There are times when, in the midst of a democratic struggle, an artist appears who expresses the aspirations and the anger of the people. The Sudanese rapper Ayman Mao is one such artist. His song “Dum” (“Blood”) is widely recognized as an anthem of Sudan’s democratic revolution. The popularity of Mao was evident at an evening concert he gave on April 25 before tens of thousands of protesters outside the Sudanese army’s headquarters in Khartoum. As he chanted the verses of “Dum” (“Live ammunition / And they tell you it’s a rubber bullet”) the crowd, waving illuminated cell-phones, responded “Thawra!” (“Revolution!”). Ayman Mao was a musician and political activist in Khartoum before moving to study in the USA in 2009. After receiving his MBA he found work in Dallas, but continued to write and release songs. When mass protests against long-time Sudanese dictator Omar al-Bashir broke out in December, Mao performed at solidarity gatherings in American Sudanese communities. Then he discovered that his recording of “Dum” had become a popular symbol of the revolution. After Bashir fell on April 11, Mao booked a flight to Khartoum. Arriving on April 25, he proceeded directly to the sit-in outside army headquarters, where a stage had been set up for what has been called the largest concert in Sudan’s history.
A little background is in order here. Since April 11, Sudan has been ruled by a Transitional Military Council (TMC). It’s promised a three-year transition to civilian rule. TMC President Abdel Burhan is seen by some as a mere figurehead, with real power exercised by Vice-President General Mohamad Dagalo, leader of the notorious Rapid Support Force. The Alliance for the Forces of Freedom and Change is the main political force representing the people confronting the TMC. Since April, the Alliance has led demonstrations calling for the TMC’s dissolution and an immediate transition to civilian rule. It is in this context that Mao’s “Dum” gets to the crux of the matter. When he declares that those who are firing live ammunition at peaceful protesters are “Janjaweed thugs” he’s pointing out the connections between General Dagalo’s Rapid Support Force and the Janjaweed militia, a government force that carried out well-documented atrocities against civilians during the Darfur conflict in Western Sudan more than a decade ago. On July 6, a power-sharing deal was announced between the TMC and the Alliance. Full details are still emerging, but many observers are skeptical, given the disappointing experiences of “Arab Spring” uprisings in the Middle East and North Africa over the past decade. Meanwhile, Ayman Mao is back in in the USA, saying “I am confident we will win in the end; they cannot trick the Sudanese people anymore”.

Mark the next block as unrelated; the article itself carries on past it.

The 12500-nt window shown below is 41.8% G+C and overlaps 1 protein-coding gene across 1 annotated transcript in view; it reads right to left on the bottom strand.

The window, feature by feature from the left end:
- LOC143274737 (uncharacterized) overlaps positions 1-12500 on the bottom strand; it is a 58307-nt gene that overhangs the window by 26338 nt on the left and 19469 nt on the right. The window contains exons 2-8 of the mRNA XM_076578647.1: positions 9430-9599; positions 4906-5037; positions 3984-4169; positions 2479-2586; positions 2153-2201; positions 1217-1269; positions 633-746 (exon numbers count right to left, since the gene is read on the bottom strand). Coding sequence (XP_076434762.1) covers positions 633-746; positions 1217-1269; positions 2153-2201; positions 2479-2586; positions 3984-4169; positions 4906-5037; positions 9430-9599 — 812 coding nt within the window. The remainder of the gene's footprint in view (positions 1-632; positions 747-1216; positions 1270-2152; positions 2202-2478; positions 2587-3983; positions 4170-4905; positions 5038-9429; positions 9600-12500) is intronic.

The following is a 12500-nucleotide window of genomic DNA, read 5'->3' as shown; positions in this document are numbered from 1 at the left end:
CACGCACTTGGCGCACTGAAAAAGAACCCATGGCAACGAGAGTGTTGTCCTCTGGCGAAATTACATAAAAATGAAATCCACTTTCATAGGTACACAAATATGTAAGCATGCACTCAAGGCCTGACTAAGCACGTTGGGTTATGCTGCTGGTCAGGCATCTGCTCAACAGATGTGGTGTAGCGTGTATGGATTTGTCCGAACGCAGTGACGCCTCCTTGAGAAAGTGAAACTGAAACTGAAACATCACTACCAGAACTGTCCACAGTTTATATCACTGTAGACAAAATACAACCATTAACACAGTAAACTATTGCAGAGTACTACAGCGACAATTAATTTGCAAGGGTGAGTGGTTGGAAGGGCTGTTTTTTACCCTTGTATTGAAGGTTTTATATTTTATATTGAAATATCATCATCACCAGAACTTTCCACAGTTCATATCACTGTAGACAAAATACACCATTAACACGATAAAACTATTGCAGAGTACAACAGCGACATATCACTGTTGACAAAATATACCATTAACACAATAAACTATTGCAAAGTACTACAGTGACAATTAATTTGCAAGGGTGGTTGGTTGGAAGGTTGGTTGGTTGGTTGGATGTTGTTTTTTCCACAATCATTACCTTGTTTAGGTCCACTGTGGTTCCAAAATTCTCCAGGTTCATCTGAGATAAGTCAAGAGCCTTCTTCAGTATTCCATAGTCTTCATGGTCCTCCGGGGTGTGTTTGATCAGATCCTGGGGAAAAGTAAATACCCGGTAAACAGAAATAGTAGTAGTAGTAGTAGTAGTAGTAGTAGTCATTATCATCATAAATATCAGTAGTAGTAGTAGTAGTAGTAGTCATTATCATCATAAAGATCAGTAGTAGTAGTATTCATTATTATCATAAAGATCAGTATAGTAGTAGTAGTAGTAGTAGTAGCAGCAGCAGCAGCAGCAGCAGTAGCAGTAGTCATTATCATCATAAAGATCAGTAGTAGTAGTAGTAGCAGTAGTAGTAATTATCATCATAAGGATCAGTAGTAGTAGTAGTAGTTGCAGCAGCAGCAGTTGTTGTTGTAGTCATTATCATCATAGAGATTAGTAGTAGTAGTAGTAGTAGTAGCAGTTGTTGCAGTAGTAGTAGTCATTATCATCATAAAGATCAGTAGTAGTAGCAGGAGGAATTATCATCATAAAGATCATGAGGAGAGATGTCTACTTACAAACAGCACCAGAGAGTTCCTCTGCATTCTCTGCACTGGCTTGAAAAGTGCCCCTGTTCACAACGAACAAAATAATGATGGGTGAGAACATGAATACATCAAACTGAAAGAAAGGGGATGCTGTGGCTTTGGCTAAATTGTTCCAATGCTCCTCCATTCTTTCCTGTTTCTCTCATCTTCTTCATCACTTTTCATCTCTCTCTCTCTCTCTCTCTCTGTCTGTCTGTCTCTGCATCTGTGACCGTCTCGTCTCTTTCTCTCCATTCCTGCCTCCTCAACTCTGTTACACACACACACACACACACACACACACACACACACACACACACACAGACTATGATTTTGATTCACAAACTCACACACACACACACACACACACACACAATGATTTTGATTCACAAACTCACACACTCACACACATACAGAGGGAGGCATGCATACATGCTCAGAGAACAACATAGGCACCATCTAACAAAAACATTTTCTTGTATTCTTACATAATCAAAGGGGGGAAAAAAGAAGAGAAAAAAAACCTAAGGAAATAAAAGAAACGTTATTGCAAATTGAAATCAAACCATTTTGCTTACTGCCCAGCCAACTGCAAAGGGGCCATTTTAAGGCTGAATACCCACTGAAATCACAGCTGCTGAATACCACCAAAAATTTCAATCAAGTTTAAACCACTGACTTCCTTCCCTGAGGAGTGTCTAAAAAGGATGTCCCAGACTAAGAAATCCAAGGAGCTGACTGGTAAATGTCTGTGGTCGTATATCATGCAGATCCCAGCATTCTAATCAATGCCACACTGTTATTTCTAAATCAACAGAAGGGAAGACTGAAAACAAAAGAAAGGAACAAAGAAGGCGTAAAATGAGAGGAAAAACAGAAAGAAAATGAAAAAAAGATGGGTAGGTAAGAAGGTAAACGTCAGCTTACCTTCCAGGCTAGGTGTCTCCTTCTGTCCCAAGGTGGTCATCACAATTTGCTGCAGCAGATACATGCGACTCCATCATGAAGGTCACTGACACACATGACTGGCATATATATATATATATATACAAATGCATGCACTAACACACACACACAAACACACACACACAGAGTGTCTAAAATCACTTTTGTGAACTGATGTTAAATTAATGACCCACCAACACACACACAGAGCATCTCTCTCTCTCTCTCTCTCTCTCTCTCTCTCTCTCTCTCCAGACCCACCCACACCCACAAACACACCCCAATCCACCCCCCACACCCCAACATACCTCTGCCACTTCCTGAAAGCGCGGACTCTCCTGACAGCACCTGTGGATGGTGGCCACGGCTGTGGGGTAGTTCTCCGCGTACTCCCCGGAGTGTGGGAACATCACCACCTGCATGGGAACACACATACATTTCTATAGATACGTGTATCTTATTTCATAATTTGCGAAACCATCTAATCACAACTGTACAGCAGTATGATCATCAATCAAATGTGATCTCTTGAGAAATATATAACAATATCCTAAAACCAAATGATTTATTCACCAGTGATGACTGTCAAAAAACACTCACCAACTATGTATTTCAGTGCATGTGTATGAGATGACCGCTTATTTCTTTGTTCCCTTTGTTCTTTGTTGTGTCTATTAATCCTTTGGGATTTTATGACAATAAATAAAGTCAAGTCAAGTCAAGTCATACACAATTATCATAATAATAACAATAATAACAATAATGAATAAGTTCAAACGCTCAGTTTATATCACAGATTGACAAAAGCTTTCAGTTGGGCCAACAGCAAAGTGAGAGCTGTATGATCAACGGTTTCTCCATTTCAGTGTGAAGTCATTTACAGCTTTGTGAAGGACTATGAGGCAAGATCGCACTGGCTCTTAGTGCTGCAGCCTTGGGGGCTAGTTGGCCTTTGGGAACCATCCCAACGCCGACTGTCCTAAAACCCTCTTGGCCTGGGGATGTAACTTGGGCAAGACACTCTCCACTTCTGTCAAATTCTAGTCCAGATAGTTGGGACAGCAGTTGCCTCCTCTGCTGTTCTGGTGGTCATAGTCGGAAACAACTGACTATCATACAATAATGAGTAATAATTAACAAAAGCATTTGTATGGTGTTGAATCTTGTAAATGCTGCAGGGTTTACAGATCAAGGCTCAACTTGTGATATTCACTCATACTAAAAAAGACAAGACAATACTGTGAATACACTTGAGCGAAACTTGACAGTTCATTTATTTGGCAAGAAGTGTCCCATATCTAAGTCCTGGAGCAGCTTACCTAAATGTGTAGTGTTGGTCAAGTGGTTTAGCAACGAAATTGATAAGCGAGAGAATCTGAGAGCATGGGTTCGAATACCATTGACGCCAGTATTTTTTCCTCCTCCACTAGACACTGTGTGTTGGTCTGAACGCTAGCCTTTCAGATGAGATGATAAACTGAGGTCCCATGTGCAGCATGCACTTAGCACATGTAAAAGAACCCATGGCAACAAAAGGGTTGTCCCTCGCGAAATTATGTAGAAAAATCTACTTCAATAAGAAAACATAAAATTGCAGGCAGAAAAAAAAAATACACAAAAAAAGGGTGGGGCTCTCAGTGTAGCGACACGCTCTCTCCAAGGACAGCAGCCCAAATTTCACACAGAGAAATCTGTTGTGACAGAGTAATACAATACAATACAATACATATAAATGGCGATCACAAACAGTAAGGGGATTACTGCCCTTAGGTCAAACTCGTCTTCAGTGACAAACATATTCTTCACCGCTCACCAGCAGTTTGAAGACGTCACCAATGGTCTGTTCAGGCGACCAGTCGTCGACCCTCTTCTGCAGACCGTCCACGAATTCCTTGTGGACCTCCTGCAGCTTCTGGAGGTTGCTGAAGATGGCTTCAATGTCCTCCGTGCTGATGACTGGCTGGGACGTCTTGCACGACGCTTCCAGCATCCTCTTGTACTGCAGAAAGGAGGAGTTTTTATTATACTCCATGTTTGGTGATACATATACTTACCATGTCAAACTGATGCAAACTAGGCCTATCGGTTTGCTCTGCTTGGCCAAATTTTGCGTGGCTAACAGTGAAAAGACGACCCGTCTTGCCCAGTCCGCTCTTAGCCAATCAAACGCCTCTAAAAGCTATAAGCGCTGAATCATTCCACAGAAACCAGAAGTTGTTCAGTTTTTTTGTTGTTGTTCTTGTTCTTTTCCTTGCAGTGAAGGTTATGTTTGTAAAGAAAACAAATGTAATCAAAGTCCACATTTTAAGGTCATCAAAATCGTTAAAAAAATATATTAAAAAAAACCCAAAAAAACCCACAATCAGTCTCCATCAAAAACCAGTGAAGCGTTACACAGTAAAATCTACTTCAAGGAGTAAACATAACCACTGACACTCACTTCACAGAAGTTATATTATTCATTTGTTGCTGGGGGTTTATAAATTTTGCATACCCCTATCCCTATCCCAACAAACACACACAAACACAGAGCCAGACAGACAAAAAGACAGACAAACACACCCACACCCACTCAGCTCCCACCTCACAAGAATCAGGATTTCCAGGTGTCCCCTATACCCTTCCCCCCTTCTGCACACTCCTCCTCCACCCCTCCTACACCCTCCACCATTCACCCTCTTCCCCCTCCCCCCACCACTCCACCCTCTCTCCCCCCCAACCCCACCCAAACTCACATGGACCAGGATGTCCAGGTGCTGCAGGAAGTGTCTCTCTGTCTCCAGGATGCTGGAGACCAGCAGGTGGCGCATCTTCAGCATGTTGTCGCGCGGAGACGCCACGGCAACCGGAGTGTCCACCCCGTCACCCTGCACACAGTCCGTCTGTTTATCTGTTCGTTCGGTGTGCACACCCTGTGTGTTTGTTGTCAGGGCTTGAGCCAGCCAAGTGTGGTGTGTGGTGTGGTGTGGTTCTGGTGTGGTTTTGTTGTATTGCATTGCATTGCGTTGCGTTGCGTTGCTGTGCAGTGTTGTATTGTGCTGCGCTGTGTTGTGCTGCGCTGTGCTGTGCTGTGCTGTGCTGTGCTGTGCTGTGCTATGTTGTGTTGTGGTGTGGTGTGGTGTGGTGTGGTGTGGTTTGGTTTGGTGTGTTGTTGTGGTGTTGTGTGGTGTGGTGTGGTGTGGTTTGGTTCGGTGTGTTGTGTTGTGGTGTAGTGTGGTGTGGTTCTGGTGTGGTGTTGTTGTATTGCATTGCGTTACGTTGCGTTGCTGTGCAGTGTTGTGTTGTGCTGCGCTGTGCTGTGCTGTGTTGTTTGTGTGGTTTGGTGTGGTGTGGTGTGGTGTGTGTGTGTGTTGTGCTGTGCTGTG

Let’s hope he’s right. Imperialism can be pretty tricky.
New Orleans Pays Tribute to Dr. John
Dr. John, the singer-pianist whose career was dedicated to New Orleans r&b, jazz and boogie, died of a heart attack on June 6. He was 77. The very next day, long before his scheduled funeral, a second line parade in his honour wove its way through the city’s neighbourhoods. Thousands marched in 100-degree heat, singing old spirituals like “I’ll Fly Away” and r&b classics like “Stand By Me”, all to the beat of parade drums and the accompaniment of trumpets, trombones, saxophones, and tubas. Dr. John’s formal send-off was on June 22, beginning with a public visitation in the morning at a downtown theatre, and followed by a private afternoon memorial service that was broadcast live on local radio. Afterwards, his casket was placed in a long black limousine, and the funeral procession marched to the solemn, slow strains of “Just a Closer Walk With Thee.” A celebratory second line parade followed later that day, with brass bands and thousands of marchers, many in traditional Mardi Gras regalia and some carrying hand-made portraits of the local musician who was born Malcolm (Mac) Rebennack.
In a Rolling Stone interview on Hurricane Katrina’s 10th anniversary he said, “If you can get even one politician to realize the value of a second line, it would make a difference”. It was, therefore, fitting that the passing of an artist who defended such public expressions of elemental human solidarity against their post-Katrina neoliberal detractors should be enthusiastically celebrated with the traditional rites he defended. After Hurricane Katrina (2005) and British Petroleum’s nearby Deepwater Horizon oil spill (2010), Dr. John became a full-fledged activist, performing at benefits, speaking out at against corporate malfeasance, and educating the world about his city’s musical, spiritual, and environmental significance. His family spoke eloquently in the statement that announced his passing: “He created a unique blend of music which carried his hometown, New Orleans, at its heart, as it was always in his heart.”
Dr. John was all about the music of the people.